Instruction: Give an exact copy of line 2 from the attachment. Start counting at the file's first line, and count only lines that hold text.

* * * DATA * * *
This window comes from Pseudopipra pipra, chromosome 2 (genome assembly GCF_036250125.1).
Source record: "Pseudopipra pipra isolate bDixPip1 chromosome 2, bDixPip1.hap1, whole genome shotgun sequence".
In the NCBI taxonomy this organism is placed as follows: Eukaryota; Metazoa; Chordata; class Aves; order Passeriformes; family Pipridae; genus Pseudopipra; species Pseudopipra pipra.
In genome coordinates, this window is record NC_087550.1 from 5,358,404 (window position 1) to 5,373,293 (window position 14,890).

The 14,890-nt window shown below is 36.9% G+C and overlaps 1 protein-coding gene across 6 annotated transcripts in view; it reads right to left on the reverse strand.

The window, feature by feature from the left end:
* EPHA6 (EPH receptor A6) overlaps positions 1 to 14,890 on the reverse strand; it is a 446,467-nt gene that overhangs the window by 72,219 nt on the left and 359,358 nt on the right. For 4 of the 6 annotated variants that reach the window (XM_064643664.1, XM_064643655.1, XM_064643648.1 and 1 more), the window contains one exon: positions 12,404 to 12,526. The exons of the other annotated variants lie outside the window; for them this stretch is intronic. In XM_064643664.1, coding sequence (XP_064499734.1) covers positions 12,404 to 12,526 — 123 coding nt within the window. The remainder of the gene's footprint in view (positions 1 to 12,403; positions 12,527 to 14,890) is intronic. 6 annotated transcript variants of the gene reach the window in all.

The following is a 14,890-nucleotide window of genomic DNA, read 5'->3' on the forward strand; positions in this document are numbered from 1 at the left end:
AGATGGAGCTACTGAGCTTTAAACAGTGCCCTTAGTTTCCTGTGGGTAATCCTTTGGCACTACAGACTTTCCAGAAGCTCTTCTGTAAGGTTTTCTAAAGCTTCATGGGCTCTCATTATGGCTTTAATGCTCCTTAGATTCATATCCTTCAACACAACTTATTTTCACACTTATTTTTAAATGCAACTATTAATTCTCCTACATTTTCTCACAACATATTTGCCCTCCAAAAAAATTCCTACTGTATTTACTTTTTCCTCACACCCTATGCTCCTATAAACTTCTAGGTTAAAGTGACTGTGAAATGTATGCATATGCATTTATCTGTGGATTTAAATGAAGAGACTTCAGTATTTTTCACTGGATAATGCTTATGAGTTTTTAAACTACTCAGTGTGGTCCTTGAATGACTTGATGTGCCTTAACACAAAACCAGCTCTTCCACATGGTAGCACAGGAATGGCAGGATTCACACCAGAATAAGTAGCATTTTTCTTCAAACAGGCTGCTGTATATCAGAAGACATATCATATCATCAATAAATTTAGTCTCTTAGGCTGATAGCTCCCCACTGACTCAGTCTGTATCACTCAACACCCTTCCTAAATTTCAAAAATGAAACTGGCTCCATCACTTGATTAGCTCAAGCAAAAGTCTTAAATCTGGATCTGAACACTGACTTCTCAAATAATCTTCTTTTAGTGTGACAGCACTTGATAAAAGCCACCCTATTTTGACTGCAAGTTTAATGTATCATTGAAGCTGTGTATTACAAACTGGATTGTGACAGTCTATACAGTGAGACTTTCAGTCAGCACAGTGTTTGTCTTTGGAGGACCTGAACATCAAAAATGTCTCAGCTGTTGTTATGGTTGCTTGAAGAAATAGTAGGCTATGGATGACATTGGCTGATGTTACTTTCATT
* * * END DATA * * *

Source record: "Pseudopipra pipra isolate bDixPip1 chromosome 2, bDixPip1.hap1, whole genome shotgun sequence".